Cyperus odoratus L.

rusty flatsedge

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New England Distribution

Adapted from BONAP data

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North America Distribution

Adapted from BONAP data

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Facts About

Rusty flatsedge is a very rare plant that is known from Connecticut, Massachusetts, New Hampshire, Rhode Island and Vermont, although in some of these states it may no longer be present. It inhabits shorelines, tidal marshes, and wet or muddy sites including meadows throughout the tropics and warm temperate regions of the world. It also goes by the common name of "fragrant flatsedge." Yuman native americans have used the seeds for food.

Habitat

Brackish or salt marshes and flats, meadows and fields, shores of rivers or lakes

Characteristics

Habitat
  • aquatic
  • wetlands
New England state
  • Connecticut
  • Massachusetts
  • New Hampshire
  • Rhode Island
  • Vermont
Stem shape in cross-section
the stem is roughly triangular in cross-section
Leaf blade width
4–12 mm
Leaf blade cross-section
the leaf blade is flat or rolled in at the edges
Inflorescence position
the inflorescence is at the tip of the plant
Inflorescence branching
  • the inflorescence is branched
  • the inflorescence is on one or more stems with no branches
Fruit type (general)
the fruit is like a seed, and surrounded by scales
Fruit length
1–1.9 mm
Leaf position on plant
the attachment points of all the leaves are at or near the base of the plant
Perianth composition
there is no perianth on the plant
Fruit cross-section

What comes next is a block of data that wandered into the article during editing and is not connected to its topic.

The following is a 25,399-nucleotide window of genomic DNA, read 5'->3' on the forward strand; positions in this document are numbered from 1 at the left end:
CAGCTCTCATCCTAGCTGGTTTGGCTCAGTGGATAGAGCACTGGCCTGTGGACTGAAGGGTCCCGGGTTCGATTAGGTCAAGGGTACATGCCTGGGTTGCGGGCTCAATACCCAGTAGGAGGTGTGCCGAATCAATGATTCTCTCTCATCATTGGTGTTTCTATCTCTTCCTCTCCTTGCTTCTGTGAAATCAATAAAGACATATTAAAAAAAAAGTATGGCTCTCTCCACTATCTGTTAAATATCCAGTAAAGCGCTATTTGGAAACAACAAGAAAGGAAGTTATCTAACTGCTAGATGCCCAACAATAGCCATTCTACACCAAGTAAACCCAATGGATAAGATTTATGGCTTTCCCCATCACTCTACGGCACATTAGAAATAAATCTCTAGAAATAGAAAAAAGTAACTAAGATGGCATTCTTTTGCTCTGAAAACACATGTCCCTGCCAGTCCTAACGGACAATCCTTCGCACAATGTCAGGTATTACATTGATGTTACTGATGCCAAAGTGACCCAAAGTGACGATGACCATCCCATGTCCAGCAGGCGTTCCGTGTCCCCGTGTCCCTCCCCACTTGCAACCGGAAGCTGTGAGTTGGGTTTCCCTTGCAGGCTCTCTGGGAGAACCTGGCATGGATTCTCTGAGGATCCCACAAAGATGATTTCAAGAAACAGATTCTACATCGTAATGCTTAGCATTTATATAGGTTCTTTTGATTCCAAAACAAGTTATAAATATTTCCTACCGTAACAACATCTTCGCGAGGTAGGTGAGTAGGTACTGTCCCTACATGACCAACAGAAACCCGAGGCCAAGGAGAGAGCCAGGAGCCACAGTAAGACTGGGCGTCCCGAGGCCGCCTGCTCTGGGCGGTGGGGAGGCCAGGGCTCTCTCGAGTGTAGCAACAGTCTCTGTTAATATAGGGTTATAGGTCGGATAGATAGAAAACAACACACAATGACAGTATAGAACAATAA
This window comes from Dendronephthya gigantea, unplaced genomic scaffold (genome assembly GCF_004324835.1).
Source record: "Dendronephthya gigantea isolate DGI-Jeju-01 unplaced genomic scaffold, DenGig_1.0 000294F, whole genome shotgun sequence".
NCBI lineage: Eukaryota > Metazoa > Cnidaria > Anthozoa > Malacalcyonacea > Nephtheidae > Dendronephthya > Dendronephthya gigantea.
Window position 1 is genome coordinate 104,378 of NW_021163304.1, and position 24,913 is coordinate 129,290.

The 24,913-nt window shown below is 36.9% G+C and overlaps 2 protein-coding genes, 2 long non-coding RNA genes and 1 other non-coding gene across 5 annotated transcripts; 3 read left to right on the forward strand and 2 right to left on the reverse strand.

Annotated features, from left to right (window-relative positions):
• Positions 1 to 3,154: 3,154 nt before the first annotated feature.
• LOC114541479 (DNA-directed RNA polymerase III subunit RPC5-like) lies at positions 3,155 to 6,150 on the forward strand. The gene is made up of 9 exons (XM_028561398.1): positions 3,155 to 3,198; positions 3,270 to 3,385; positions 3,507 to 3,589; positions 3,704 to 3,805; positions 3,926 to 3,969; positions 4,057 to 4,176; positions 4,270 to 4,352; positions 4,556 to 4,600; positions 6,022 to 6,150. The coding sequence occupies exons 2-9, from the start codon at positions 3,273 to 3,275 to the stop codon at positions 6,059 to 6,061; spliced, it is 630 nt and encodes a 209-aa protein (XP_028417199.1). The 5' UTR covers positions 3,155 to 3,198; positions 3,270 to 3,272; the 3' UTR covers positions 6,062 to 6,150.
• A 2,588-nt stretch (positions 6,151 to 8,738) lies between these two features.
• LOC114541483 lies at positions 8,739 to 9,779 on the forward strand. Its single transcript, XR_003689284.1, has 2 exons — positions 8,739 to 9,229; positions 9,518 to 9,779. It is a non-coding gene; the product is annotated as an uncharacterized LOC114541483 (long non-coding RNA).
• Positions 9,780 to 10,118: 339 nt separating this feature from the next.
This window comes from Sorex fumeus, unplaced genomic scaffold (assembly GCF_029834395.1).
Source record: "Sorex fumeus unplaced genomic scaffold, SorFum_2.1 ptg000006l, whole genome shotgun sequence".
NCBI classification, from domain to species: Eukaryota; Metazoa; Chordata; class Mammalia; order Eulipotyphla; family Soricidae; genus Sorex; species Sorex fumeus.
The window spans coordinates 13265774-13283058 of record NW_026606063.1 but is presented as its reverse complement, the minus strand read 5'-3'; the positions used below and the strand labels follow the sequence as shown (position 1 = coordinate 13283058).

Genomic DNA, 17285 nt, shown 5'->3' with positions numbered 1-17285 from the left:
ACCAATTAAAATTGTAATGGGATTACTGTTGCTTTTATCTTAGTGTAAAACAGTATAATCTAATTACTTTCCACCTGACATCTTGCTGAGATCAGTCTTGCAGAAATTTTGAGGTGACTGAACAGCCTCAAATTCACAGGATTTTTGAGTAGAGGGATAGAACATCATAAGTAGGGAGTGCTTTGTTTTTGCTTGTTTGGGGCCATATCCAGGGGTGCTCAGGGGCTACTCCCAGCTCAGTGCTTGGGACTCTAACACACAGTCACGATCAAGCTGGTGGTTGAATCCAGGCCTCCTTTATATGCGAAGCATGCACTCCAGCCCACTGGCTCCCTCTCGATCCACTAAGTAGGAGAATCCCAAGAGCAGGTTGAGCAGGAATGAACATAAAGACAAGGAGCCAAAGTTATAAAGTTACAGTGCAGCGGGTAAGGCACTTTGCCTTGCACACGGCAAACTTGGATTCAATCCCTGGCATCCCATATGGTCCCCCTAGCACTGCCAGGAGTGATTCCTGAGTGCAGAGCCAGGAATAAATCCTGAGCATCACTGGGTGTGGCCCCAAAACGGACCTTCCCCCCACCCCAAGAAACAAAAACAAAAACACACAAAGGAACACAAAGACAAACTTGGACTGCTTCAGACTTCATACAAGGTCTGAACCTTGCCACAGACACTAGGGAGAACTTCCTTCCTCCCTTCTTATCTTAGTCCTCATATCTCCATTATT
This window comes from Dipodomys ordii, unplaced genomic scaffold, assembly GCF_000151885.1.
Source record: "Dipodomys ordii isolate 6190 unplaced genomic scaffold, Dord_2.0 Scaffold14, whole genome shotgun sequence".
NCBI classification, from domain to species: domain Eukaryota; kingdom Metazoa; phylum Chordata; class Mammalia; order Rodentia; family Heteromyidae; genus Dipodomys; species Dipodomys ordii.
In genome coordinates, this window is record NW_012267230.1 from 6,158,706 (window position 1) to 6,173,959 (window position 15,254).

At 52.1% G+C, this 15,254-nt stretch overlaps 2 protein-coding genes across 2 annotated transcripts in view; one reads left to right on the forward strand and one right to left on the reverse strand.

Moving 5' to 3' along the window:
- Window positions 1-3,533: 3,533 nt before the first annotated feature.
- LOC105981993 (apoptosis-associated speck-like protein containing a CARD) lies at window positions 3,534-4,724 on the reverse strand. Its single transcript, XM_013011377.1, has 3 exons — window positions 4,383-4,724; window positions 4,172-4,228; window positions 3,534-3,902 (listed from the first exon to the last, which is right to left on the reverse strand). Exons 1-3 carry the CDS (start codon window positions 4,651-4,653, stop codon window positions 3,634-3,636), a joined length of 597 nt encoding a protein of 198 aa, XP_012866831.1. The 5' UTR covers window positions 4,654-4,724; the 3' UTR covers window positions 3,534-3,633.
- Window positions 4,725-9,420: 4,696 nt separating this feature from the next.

the fruit is triangular to terete (circular) in cross-section
Show All Characteristics
  • Flowers
    Anther length
    0.2–0.7 mm
    Floral bristle color
    NA
    Floral bristle number
    0
    Floral bristle relative length
    NA
    Floral bristles
    NA
    Floral scale hairs
    there are no hairs on the floral scales
    Floral scale length
    1.5–3.2 mm
    Floral scale nerves
    7 or more
    Floral scale shape
    • the floral scales are elliptic (widest in the middle and tapering toward each end)
    • the floral scales are ovate (roughly egg-shaped)
    Floral scale translucent
    the floral scales are opaque
    Flower number per cluster
    • 5-20
    • more than 20
    Inflorescence bract number
    there are two to five bracts per inflorescence
    Inflorescence bract position (Sparganium)
    NA
    Inflorescence bracts
    there are at least two bracts, and they are either flat or folded or rolled in at the edges
    Inflorescence branching
    • the inflorescence is branched
    • the inflorescence is on one or more stems with no branches
    Inflorescence crowding
    the inflorescence is crowded together in one tight cluster
    Inflorescence position
    the inflorescence is at the tip of the plant
    Inflorescence shape
    the aggregations within the inflorescence are at least somewhat flattened in cross-section
    Inflorescence type
    there are two or more flowers, spikes or flower clusters on a branched inflorescence
    Perianth composition
    there is no perianth on the plant
    Stamen number
    • 2
    • 3
    Stigma number
    3
    Style division
    the top two thirds of the style is divided
    floral bristle barbs
    NA
    plantlets budding at flower bases
    no
  • Fruits or seeds
    Achene surface texture
    the achene has very tiny pits or depressions on it
    Achene tubercle relative width
    NA
    Achene tubercle width
    0 mm
    Capsule relative length
    NA
    Fruit cross-section
    the fruit is triangular to terete (circular) in cross-section
    Fruit length
    1–1.9 mm
    Fruit type (general)
    the fruit is like a seed, and surrounded by scales
    Fruit type (specific)